As an adult he did amazing things to make our country a better place to live. "America will not be a good place for any of us to live in if it is not a reasonably good place for all of us to live in," he said. So he fought big business, established national parks and wildlife preserves, built the Panama Canal, and won a Nobel Peace Prize. 

Beyond the Book:
Take a virtual tour of the Theodore Roosevelt National Park in the Badlands of North Dakota. Here's the NPS video.

Play a game of Tic-Track-Toe. Roosevelt was a hunter, so playing this game requires animal track tiles - you can download a template here. And you can visit this website for more National Park activities.

Biographical information (and short video) about TR over at the Ducksters.

Today is PPBF (perfect picture book Friday), an event in which bloggers share great picture books at Susanna Leonard Hill's site. She keeps an ever-growing list of Perfect Picture Books. Review copy provided by publisher.

Friday, November 17, 2017

The Journey that Saved Curious George

The Journey that Saved Curious George
by Louise Borden; illus. by Allan Drummond
96 pages; ages 7 - 10
Houghton Mifflin Harcourt, 2016 (reprinted)

Eight-year-old Hans A. Reyerback loved to visit the zoo. He would imitate the sounds of animals, and loved to draw the animals. After serving in the German Army (WWI) he traveled to Brazil where he wore a broad hat and watched monkeys along the Amazon.

Margaret Waldstein loved art and studied photography. When Hitler came to power, life changed in Germany so she eventually traveled to Brazil. She was seeking new work and adventure and had heard that an old family friend (Hans) was living in Rio.

They teamed up as artists, eventually married, and traveled to Paris. They planned to visit for 2 weeks; they stayed for 4 years. In 1939 they began working on a story about a very curious monkey. That year war broke out. Paper was scarce and typesetters had joined the army. And war was marching closer! They had to flee Paris on bicycles, sleeping in barns, and narrowly escaping the bombing.

As refugees, waiting for visas, they were questioned by officials: what were the papers they were carrying? Were they spies? No, just writers.... Four months later they arrived in New York City and after another year they published the first book of many about Curious George.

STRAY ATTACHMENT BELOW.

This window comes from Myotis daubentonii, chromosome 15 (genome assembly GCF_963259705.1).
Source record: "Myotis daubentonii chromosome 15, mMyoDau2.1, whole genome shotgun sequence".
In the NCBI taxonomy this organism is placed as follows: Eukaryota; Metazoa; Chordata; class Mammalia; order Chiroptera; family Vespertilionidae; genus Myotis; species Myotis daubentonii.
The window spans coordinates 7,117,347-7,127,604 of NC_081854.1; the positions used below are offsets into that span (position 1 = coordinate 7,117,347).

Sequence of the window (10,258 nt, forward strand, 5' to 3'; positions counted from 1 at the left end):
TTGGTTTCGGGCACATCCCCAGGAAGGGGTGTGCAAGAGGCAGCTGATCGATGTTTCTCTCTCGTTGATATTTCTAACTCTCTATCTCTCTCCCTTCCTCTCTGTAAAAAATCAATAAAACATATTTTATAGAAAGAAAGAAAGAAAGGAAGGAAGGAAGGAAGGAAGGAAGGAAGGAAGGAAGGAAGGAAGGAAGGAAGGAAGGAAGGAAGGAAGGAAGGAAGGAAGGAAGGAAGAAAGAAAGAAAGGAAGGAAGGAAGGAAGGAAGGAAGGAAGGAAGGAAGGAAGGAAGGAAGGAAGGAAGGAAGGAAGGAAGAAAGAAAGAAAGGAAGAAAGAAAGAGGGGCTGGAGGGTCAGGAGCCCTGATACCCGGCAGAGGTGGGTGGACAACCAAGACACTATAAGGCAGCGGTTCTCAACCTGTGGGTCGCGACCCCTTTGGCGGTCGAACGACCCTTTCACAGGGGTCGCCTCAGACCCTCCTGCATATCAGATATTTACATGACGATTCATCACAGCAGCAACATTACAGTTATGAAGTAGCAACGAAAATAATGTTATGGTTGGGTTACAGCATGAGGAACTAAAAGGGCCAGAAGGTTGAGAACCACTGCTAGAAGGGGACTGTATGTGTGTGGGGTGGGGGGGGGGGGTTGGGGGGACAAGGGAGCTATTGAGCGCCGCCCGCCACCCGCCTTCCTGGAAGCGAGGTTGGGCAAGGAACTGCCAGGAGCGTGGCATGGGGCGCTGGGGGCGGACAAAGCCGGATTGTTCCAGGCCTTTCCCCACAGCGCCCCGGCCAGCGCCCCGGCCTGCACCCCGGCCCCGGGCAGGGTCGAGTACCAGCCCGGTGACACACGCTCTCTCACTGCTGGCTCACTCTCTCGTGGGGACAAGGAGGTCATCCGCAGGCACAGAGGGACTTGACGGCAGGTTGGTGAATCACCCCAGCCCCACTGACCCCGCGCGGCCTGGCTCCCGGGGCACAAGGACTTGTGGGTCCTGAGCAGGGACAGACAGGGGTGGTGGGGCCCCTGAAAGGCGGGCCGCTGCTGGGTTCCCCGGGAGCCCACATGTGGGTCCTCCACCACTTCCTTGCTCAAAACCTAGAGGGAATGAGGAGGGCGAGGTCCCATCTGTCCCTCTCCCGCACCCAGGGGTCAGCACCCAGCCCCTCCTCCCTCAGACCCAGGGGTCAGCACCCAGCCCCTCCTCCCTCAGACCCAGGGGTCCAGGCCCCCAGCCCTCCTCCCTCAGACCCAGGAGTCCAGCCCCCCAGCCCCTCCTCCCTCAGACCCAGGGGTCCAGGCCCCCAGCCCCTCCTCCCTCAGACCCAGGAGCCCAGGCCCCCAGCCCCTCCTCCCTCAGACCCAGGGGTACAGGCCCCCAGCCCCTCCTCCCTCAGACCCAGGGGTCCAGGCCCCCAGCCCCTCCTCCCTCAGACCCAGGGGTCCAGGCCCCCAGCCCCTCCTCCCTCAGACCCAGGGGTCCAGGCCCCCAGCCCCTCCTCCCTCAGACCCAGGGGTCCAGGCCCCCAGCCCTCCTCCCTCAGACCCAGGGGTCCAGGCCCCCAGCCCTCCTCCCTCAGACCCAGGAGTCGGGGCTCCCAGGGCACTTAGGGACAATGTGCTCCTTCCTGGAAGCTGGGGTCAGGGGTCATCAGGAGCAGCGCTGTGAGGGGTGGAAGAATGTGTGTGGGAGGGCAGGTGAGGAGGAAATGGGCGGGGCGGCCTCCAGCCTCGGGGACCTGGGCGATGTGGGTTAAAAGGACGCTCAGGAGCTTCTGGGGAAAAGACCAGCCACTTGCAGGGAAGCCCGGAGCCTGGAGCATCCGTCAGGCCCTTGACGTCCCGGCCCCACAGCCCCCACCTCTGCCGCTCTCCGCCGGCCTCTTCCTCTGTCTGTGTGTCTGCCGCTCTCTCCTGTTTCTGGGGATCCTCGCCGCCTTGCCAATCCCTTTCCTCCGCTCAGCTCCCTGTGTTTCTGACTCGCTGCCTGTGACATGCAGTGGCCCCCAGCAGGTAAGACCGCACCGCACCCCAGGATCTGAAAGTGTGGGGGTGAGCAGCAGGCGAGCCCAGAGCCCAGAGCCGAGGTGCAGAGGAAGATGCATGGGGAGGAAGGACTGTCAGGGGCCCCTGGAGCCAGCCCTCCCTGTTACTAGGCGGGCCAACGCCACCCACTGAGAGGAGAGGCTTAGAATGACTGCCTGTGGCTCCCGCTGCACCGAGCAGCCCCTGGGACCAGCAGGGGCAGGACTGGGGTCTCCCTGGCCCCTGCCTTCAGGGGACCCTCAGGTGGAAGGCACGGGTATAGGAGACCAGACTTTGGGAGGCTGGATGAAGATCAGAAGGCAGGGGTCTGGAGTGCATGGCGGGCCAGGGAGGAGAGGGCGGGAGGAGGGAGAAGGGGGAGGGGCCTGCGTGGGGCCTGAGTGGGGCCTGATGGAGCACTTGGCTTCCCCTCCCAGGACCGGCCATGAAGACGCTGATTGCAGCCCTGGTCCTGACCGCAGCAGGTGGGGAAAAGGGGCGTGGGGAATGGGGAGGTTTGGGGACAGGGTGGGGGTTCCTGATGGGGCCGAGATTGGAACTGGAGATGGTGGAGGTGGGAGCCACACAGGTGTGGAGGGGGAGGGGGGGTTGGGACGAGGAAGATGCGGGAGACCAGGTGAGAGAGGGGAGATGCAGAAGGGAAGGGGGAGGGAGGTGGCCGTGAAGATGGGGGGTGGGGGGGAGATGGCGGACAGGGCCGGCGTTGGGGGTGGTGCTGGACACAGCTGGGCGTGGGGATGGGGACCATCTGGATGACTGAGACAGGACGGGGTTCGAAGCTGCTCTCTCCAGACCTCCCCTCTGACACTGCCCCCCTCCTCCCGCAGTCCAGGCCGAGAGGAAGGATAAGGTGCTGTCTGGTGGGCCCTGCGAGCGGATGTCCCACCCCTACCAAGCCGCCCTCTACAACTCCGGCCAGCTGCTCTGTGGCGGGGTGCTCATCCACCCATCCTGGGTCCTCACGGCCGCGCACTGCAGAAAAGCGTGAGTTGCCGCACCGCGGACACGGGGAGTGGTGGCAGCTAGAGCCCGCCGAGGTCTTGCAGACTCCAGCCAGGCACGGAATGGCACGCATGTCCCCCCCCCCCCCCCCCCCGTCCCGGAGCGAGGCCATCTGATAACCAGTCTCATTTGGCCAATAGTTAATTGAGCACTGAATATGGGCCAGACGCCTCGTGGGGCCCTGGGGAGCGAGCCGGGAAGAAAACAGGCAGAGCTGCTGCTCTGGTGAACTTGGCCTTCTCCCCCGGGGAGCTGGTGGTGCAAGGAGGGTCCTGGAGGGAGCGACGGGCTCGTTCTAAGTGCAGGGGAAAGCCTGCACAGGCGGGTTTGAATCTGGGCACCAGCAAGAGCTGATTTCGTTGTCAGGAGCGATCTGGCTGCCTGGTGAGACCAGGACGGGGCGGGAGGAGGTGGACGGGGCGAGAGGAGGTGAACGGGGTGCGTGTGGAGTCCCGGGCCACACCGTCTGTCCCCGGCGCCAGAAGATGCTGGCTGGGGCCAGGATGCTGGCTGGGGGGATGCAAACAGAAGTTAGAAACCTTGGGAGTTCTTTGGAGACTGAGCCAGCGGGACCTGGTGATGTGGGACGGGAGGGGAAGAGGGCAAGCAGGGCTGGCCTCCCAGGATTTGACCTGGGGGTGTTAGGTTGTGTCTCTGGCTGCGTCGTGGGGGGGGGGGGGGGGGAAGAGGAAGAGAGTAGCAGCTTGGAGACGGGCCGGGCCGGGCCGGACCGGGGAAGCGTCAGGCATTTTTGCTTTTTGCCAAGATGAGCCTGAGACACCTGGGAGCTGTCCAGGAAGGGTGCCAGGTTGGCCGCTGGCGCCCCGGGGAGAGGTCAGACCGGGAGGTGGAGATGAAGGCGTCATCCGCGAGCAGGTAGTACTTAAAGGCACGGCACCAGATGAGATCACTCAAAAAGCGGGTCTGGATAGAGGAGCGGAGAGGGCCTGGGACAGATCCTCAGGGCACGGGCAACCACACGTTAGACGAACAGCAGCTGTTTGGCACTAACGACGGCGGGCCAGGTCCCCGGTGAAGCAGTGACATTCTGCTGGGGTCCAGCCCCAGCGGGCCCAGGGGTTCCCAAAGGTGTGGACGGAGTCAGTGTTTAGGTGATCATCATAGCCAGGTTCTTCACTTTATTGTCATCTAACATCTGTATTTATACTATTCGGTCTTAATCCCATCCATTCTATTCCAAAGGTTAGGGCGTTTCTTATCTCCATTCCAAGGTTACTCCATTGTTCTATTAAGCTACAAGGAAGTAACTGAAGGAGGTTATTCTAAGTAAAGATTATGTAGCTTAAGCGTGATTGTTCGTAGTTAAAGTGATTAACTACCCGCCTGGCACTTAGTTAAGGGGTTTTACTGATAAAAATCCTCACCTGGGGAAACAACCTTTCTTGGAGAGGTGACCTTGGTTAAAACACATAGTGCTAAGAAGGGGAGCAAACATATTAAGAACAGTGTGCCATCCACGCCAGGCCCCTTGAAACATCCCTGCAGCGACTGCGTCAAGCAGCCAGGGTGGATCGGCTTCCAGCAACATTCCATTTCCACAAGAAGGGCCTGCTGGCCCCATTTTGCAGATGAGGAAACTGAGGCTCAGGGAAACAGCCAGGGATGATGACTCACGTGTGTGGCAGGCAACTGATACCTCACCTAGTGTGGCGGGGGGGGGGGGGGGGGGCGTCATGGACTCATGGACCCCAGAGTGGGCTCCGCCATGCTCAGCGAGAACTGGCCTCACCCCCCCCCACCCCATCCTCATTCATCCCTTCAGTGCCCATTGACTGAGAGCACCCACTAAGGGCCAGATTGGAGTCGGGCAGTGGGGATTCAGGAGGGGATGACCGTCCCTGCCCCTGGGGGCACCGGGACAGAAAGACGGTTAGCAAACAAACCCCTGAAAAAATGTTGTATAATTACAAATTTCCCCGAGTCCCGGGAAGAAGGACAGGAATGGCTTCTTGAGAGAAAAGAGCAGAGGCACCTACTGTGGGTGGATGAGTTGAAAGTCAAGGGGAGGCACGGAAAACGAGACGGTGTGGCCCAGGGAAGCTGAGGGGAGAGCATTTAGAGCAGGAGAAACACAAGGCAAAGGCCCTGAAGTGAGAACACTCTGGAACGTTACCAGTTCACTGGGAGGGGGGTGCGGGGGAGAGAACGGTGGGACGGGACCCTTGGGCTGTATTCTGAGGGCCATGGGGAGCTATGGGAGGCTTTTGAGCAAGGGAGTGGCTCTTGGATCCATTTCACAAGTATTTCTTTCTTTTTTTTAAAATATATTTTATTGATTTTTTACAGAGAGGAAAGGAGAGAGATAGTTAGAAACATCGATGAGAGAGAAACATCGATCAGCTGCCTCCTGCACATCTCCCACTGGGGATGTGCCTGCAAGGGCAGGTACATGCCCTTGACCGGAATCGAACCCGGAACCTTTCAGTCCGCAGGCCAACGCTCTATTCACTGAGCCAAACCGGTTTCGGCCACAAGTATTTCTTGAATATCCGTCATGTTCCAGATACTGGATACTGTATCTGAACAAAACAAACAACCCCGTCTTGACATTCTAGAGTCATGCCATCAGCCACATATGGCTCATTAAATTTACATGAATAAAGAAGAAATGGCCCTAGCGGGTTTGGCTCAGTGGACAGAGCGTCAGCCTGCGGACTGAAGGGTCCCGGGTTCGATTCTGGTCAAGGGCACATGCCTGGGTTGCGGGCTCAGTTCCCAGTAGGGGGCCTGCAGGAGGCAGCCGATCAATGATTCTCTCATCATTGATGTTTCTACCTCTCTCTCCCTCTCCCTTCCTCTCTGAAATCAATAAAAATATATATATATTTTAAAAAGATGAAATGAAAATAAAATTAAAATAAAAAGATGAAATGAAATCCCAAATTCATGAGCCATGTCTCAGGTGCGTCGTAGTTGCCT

What I like about this book: Adventure! Danger! Escape from Nazis! and Curious George! It's got history and mystery and biography all rolled into one exciting story. 

Review copy provided by publisher.

Friday, November 10, 2017

Two Wild Adventures, mostly true

themes: adventure, history

The Wildest Race Ever
by Meghan McCarthy
48 pages; ages 4-8
Simon & Schuster, 2016

The first Olympic marathon held in America happened on august 30, 1904, in Saint Louis, Missouri. It was part of the World's Fair exhibition.

Thirty-two runners started that day, representing the US, South Africa, Cuba, France, Greece, and Newfoundland (now part of Canada). The first American Indian to run in Olympic Games was there, from the Seneca Nation. It was hot, and the cars carrying judges, doctors, and reporters stirred up so much dust that racers had a hard time breathing!

What I like about this book: Meghan McCarty tells stories about individual runners - like the guy who stole peaches from a car, and the runner who was chased a mile off course by an angry dog. It's a true story, so there's a couple of pages of back matter - and you know how much I like back matter!

A Voyage in the Clouds
by Matther Olshan; illus. by Sophie Blackall
40 pages; ages 4-8
Farrar Straus Giroux, 2016

This book is subtitled: the (Mostly) true story of the first international flight by balloon in 1785. It tells the story of Dr. John Jeffries, an Englishman, and his pilot, Jean-Pierre Blanchard, a Frenchman, to be the first to fly from one country to another.

There's only one problem: they can't stand each other!
Okay, there are a lot of problems. They lose tools. They lose altitude. They lose their tempers.

What I like about this book: It's FUN! I like the dialog balloons that reveal their bickering. I like that they had to pee over the side to lighten the balloon so they wouldn't crash land. And I really like the notes in the back matter that clarify what's fact in this very imaginative story.

Beyond the Books: 

What would it be like to balloon across the English Channel? Here's a tale about two guys who recreated the trip of Jeffries and Blanchard.

Build a "hot air" balloon using helium party balloons, a plastic grocery bag, and a paper cup. Put two balloons into the plastic bag. Tie a ribbon from each handle of the plastic bag and attach the paper cup. Fill it up with pennies and send it on a journey around the house.

Run - or walk - a marathon. A marathon is a bit over 26 miles. Elite runners can finish in just over two hours; walkers take 8 hours or longer. Why not do your own marathon, but a couple miles a day? Plot out a two-mile loop (if you walk a mile to school, that's perfect). Then draw a race course on a sheet of paper and mark it off into 26 squares. Each day, color in a square for each mile you run or walk. When you finish your marathon, give yourself a gold medal.

Today is PPBF (perfect picture book Friday), an event in which bloggers share great picture books at Susanna Leonard Hill's site. She keeps an ever-growing list of Perfect Picture Books. Review copies from publishers.